The Bridge is Pink

Since I told my colleague about my breast cancer the other day, it has been all I could do not to think about her.  I felt badly.  Here she was probably expecting me to say that I sprained an ankle and instead I basically said, “I’m going to die. Have a nice day.”

So I went to see her today to apologize for laying that on her.  She would have none of it, of course, and during the course of our conversation mentioned that the George Washington Bridge was pink for October.  Since moving to Manhattan eight years ago I no longer have a car so I don’t cross it often and am not in clear viewing of this ginormous bridge, so I was unaware.

I wrinkled my face a bit and thought back to why I like pink: it makes you look younger.  If it weren’t for that I wouldn’t mind if pink just disappeared.  However, while I wrinkled my face it wasn’t accompanied by the usual pink vitriol.  I mean, I said I would be happy if I never saw pink again, but that was about it.

I’m having a hard time walking.  My back and hip hurt a lot and I’m in a lot of pain right now.  And when I went to the oncologist’s office this afternoon, I picked up a small pink ribbon pin that was in a basket with pink nail files and pink pens (they just do this for October).  I can’t tell you why I picked it up.  I kind of wonder myself.

I don’t have a gun, so I didn’t pick it up to shoot it and then write a blog post about it (though that would be way cool).  I didn’t pick it up to wear it, because wearing it would be gauche with jeans and a t-shirt let alone a black pinstriped business suit.  I didn’t pick it up to do anything with it.  I just grabbed one and then dropped it into the bottom of my brief.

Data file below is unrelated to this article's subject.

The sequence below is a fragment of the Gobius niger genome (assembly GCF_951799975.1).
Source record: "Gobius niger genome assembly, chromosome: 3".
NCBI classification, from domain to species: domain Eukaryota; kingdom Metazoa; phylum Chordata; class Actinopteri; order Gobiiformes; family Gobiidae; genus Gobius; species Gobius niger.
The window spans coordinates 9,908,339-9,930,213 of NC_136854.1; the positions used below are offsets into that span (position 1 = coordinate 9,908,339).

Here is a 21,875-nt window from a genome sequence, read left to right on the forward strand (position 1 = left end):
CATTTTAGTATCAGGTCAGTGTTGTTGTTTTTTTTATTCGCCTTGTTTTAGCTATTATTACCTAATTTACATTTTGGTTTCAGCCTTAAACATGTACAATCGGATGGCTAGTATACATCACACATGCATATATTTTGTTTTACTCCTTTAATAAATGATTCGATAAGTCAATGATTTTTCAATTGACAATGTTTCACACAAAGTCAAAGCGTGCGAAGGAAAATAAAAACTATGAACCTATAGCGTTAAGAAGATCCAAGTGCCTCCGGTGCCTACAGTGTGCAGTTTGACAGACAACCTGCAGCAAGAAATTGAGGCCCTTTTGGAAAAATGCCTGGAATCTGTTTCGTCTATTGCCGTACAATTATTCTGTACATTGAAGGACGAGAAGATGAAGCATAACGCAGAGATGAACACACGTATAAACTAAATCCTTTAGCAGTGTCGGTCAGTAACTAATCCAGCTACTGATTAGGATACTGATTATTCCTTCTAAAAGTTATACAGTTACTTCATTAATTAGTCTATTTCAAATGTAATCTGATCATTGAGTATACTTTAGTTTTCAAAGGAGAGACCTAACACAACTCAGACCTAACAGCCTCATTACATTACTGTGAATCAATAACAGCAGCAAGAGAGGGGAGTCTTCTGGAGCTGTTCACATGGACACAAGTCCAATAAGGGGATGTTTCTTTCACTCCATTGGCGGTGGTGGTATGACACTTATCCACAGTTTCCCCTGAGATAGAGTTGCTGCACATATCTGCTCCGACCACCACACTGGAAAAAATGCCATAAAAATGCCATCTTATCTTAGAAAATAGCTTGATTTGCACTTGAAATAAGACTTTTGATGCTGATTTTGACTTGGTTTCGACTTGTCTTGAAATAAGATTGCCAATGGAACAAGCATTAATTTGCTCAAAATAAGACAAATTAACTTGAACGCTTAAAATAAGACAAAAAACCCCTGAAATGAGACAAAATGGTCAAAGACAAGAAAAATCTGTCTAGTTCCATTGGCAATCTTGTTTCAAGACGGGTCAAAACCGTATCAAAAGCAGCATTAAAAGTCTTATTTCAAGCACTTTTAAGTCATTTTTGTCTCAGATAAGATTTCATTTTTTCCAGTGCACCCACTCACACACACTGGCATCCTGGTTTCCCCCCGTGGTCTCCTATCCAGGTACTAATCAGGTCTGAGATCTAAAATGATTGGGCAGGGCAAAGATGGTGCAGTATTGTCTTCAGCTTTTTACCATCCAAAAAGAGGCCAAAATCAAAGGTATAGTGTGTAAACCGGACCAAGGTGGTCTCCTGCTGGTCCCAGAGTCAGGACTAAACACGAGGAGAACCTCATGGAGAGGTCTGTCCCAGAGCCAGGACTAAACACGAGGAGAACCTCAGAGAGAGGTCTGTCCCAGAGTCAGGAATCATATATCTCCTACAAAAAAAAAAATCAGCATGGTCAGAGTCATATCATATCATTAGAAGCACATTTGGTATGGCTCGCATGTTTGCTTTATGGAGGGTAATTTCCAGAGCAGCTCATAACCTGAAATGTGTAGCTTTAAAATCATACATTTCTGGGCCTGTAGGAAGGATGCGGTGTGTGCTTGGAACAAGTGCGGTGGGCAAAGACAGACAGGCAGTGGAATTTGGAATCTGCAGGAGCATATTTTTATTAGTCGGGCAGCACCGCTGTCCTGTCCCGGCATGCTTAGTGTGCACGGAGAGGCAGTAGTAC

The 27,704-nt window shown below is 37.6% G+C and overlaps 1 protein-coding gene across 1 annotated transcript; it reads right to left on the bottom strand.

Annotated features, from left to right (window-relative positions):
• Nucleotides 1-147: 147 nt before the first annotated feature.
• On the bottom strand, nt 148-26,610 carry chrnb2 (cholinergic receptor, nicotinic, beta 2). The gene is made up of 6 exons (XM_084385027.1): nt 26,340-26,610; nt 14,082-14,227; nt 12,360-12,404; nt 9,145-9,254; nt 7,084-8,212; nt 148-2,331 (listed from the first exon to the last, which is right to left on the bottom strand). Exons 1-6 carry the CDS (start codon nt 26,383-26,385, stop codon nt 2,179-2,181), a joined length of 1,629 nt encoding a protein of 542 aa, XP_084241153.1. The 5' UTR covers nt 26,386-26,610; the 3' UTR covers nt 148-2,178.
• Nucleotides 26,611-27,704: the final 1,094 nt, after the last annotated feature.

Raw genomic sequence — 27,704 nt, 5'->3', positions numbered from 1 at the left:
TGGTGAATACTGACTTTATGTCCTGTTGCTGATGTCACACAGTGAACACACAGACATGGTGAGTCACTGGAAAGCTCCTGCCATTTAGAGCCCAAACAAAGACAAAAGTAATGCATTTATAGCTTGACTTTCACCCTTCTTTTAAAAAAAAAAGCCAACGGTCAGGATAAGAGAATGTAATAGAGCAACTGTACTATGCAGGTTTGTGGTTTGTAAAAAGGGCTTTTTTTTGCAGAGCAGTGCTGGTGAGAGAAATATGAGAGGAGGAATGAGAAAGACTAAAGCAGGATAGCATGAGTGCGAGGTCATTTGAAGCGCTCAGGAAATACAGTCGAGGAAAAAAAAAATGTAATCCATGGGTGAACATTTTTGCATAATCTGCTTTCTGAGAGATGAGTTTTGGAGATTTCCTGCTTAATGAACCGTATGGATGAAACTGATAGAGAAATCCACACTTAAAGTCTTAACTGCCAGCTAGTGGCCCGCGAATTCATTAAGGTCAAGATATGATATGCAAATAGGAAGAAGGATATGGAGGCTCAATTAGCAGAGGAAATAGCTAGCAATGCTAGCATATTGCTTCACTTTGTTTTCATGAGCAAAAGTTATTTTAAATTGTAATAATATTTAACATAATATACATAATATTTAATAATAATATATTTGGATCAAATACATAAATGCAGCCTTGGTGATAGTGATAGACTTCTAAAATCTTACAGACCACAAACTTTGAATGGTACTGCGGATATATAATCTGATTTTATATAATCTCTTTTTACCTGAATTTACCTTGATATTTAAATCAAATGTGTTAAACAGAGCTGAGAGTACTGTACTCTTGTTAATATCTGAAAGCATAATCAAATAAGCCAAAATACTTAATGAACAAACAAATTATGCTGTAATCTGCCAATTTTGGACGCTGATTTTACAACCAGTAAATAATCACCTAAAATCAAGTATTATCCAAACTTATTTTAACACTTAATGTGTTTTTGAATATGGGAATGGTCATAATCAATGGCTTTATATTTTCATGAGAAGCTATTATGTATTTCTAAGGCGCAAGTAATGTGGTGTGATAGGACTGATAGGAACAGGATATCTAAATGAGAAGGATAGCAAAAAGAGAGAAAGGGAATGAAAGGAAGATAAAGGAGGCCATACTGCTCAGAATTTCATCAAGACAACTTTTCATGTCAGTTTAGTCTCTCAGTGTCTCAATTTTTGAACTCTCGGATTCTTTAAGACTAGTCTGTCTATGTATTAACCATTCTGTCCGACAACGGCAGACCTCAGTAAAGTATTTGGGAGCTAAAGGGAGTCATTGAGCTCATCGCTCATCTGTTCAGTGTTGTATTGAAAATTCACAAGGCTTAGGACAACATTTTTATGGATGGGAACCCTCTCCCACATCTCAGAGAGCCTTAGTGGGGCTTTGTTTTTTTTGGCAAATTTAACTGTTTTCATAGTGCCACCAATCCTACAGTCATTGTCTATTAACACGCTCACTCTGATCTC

I sat in the waiting room and held back the tears because it hurt a lot and I was pissed that I even had to go through this.  And I looked around at the other women in the room and was pissed for them too.  I didn’t want these women to see me walking with a cane because I didn’t want to scare them.  I’m scared and hurting and pissed and now I have a pink ribbon pin.  But why?

In some odd way it’s kind of like a personal medal.  It’s something I’ll stow away with my old nursing pin, the honor society pin, the tap dancing charms, and the fellowship pin.  Just something between me and the universe.  It’s kind of like a milestone in an odd kind of way.

A tiny little ribbon of hope on a day when I needed it most.  Guess that’s not so bad to keep among one’s tangible reminders of success amid challenge.

Just don’t tell anyone.

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15 Responses to The Bridge is Pink

  1. I can’t believe the GW is in pink. Really? And… no poking fun at the brain stuff, ya hear….

    We got your back on all of this…. I hate that you are still dealing with the pain. Will plan a day back to Manhattan after next week.

    Hugs to you my friend…


  2. Marie says:

    Litter box changer at your service any day. Maybe on a 3x week schedule. Just text me “meow”. like a secret message.